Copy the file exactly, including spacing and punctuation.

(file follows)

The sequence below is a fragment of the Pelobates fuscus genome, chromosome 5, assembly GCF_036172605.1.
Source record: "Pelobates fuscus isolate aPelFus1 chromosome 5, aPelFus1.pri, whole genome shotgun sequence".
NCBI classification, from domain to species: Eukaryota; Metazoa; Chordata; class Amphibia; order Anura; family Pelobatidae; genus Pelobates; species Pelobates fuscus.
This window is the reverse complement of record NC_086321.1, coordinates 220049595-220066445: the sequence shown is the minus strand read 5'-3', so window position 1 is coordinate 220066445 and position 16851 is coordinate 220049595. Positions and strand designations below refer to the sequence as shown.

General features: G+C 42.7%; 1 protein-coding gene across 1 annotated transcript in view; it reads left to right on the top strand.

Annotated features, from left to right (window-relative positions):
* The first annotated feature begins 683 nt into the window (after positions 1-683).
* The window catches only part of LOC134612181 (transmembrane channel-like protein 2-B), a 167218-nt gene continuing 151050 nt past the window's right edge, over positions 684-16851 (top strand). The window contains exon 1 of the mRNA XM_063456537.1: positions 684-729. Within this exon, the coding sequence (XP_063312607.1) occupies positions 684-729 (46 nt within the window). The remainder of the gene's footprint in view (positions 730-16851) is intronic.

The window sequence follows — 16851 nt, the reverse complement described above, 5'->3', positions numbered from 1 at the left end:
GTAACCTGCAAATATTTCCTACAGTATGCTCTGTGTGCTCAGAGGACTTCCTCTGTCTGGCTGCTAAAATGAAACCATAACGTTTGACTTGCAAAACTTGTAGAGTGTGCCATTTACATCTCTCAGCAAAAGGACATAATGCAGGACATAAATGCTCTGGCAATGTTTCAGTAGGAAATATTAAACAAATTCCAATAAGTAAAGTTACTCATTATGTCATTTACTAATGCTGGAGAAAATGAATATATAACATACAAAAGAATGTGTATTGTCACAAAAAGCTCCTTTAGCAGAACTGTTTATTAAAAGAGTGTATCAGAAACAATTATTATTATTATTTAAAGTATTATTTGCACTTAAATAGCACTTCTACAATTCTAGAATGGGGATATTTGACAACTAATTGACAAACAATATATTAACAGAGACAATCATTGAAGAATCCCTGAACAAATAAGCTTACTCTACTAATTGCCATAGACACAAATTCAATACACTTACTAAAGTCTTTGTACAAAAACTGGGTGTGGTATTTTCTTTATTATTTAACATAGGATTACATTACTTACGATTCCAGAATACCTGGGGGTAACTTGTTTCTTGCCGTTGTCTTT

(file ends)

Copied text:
The sequence below is a fragment of the Pelobates fuscus genome, chromosome 5, assembly GCF_036172605.1.
Source record: "Pelobates fuscus isolate aPelFus1 chromosome 5, aPelFus1.pri, whole genome shotgun sequence".
NCBI classification, from domain to species: Eukaryota; Metazoa; Chordata; class Amphibia; order Anura; family Pelobatidae; genus Pelobates; species Pelobates fuscus.
This window is the reverse complement of record NC_086321.1, coordinates 220049595-220066445: the sequence shown is the minus strand read 5'-3', so window position 1 is coordinate 220066445 and position 16851 is coordinate 220049595. Positions and strand designations below refer to the sequence as shown.

General features: G+C 42.7%; 1 protein-coding gene across 1 annotated transcript in view; it reads left to right on the top strand.

Annotated features, from left to right (window-relative positions):
* The first annotated feature begins 683 nt into the window (after positions 1-683).
* The window catches only part of LOC134612181 (transmembrane channel-like protein 2-B), a 167218-nt gene continuing 151050 nt past the window's right edge, over positions 684-16851 (top strand). The window contains exon 1 of the mRNA XM_063456537.1: positions 684-729. Within this exon, the coding sequence (XP_063312607.1) occupies positions 684-729 (46 nt within the window). The remainder of the gene's footprint in view (positions 730-16851) is intronic.

The window sequence follows — 16851 nt, the reverse complement described above, 5'->3', positions numbered from 1 at the left end:
GTAACCTGCAAATATTTCCTACAGTATGCTCTGTGTGCTCAGAGGACTTCCTCTGTCTGGCTGCTAAAATGAAACCATAACGTTTGACTTGCAAAACTTGTAGAGTGTGCCATTTACATCTCTCAGCAAAAGGACATAATGCAGGACATAAATGCTCTGGCAATGTTTCAGTAGGAAATATTAAACAAATTCCAATAAGTAAAGTTACTCATTATGTCATTTACTAATGCTGGAGAAAATGAATATATAACATACAAAAGAATGTGTATTGTCACAAAAAGCTCCTTTAGCAGAACTGTTTATTAAAAGAGTGTATCAGAAACAATTATTATTATTATTTAAAGTATTATTTGCACTTAAATAGCACTTCTACAATTCTAGAATGGGGATATTTGACAACTAATTGACAAACAATATATTAACAGAGACAATCATTGAAGAATCCCTGAACAAATAAGCTTACTCTACTAATTGCCATAGACACAAATTCAATACACTTACTAAAGTCTTTGTACAAAAACTGGGTGTGGTATTTTCTTTATTATTTAACATAGGATTACATTACTTACGATTCCAGAATACCTGGGGGTAACTTGTTTCTTGCCGTTGTCTTT